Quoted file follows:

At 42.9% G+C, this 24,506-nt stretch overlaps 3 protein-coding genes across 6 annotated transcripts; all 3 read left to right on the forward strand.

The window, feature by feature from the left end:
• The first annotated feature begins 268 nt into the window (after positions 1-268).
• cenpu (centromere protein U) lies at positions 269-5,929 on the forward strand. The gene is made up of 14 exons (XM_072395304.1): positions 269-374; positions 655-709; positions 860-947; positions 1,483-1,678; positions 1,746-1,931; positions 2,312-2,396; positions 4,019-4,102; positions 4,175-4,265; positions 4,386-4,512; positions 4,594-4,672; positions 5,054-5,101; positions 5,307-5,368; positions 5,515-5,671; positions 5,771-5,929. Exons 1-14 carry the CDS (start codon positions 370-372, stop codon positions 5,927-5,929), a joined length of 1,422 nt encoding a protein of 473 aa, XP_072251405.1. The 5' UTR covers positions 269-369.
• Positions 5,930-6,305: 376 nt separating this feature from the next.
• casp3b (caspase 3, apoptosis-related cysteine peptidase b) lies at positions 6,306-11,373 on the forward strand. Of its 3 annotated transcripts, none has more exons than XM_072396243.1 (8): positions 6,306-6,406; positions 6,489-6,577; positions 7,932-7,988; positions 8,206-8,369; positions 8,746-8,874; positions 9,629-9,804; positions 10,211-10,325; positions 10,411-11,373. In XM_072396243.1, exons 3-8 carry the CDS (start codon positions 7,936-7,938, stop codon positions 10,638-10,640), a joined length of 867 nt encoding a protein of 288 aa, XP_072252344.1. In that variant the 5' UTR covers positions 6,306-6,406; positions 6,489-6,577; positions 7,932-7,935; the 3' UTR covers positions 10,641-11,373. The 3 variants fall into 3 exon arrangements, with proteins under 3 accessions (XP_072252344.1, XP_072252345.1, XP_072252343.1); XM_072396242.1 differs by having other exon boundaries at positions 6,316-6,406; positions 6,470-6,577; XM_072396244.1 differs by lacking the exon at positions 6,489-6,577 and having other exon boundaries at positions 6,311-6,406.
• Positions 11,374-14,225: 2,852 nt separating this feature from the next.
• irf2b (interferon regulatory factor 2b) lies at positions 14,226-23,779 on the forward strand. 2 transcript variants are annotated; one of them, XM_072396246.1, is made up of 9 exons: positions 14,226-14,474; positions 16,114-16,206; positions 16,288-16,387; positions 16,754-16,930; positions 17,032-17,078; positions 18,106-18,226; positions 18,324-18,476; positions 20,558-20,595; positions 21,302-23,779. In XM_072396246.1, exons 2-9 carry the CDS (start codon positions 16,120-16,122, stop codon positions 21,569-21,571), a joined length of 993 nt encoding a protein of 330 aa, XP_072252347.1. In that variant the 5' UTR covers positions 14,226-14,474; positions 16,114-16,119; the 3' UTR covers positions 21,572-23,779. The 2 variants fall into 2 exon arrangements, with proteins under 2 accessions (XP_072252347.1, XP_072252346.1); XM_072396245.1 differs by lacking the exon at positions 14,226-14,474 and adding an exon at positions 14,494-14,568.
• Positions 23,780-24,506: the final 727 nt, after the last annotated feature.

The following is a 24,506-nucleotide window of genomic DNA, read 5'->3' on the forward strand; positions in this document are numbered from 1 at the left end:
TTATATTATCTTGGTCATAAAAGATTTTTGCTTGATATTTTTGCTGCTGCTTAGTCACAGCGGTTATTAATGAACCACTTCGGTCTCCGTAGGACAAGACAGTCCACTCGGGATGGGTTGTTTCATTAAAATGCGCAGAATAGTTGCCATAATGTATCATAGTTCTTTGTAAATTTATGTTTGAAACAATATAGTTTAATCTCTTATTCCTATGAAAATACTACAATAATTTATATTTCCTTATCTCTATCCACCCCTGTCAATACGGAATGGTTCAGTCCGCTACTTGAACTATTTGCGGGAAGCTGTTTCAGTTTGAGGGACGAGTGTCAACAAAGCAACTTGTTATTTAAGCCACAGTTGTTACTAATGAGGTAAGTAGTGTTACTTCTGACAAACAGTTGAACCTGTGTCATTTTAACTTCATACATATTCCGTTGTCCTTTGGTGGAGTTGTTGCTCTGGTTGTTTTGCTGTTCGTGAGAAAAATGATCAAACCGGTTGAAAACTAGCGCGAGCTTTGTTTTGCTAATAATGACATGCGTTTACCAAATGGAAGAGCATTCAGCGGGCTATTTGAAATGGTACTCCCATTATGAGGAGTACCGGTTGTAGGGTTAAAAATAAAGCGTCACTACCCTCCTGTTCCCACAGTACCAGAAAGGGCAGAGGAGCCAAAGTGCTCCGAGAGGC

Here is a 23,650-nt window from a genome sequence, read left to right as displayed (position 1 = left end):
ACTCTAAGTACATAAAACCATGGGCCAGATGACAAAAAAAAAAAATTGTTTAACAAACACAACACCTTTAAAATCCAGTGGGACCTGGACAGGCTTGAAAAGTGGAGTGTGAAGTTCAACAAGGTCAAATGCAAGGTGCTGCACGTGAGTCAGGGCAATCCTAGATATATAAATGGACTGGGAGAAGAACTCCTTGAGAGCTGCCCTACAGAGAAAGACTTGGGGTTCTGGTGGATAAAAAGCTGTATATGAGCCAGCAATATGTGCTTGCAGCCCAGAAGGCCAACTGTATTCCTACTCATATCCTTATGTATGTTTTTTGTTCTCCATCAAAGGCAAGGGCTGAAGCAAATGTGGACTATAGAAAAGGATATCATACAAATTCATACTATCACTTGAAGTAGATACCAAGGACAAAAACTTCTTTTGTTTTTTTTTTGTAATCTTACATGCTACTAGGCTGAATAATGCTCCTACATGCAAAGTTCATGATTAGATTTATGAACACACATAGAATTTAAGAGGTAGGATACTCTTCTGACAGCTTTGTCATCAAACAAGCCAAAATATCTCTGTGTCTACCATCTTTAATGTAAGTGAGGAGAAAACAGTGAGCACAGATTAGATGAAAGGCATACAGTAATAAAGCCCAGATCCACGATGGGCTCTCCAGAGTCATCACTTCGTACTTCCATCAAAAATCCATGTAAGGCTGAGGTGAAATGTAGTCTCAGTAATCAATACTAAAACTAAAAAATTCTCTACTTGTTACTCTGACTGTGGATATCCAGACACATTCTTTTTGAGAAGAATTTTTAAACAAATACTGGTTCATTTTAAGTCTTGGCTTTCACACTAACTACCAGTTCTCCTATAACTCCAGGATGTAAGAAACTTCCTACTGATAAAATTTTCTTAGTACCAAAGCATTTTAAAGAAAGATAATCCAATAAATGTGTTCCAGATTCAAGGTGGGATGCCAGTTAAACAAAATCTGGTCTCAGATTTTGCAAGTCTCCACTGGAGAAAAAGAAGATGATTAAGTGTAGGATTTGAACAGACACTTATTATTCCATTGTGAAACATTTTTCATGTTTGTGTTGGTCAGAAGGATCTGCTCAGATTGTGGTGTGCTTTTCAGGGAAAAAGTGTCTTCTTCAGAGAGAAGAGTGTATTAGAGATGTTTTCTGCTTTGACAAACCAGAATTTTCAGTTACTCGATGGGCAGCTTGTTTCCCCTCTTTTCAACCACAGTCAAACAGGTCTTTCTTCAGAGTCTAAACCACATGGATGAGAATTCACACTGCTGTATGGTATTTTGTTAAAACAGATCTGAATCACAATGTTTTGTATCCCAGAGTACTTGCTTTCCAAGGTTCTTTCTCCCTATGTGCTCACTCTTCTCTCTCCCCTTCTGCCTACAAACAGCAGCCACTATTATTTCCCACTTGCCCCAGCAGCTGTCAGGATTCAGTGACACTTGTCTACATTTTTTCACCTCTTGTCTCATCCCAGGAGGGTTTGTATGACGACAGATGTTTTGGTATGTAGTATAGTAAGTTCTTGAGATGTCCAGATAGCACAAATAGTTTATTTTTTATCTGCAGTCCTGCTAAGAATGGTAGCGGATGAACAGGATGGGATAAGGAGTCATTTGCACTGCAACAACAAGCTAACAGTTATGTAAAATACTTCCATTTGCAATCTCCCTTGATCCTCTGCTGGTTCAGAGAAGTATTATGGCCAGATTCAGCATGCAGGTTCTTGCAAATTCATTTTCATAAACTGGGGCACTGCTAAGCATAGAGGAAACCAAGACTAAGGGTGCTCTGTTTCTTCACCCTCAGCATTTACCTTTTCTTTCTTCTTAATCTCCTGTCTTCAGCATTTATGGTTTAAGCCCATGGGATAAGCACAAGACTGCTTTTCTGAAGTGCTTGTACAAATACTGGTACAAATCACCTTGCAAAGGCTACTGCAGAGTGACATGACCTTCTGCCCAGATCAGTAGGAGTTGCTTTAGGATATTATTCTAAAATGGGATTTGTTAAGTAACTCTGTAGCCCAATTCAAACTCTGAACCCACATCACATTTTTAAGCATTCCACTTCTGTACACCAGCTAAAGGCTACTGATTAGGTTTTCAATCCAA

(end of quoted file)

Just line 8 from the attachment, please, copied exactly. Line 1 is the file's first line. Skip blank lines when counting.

• irf2b (interferon regulatory factor 2b) lies at positions 14,226-23,779 on the forward strand. 2 transcript variants are annotated; one of them, XM_072396246.1, is made up of 9 exons: positions 14,226-14,474; positions 16,114-16,206; positions 16,288-16,387; positions 16,754-16,930; positions 17,032-17,078; positions 18,106-18,226; positions 18,324-18,476; positions 20,558-20,595; positions 21,302-23,779. In XM_072396246.1, exons 2-9 carry the CDS (start codon positions 16,120-16,122, stop codon positions 21,569-21,571), a joined length of 993 nt encoding a protein of 330 aa, XP_072252347.1. In that variant the 5' UTR covers positions 14,226-14,474; positions 16,114-16,119; the 3' UTR covers positions 21,572-23,779. The 2 variants fall into 2 exon arrangements, with proteins under 2 accessions (XP_072252347.1, XP_072252346.1); XM_072396245.1 differs by lacking the exon at positions 14,226-14,474 and adding an exon at positions 14,494-14,568.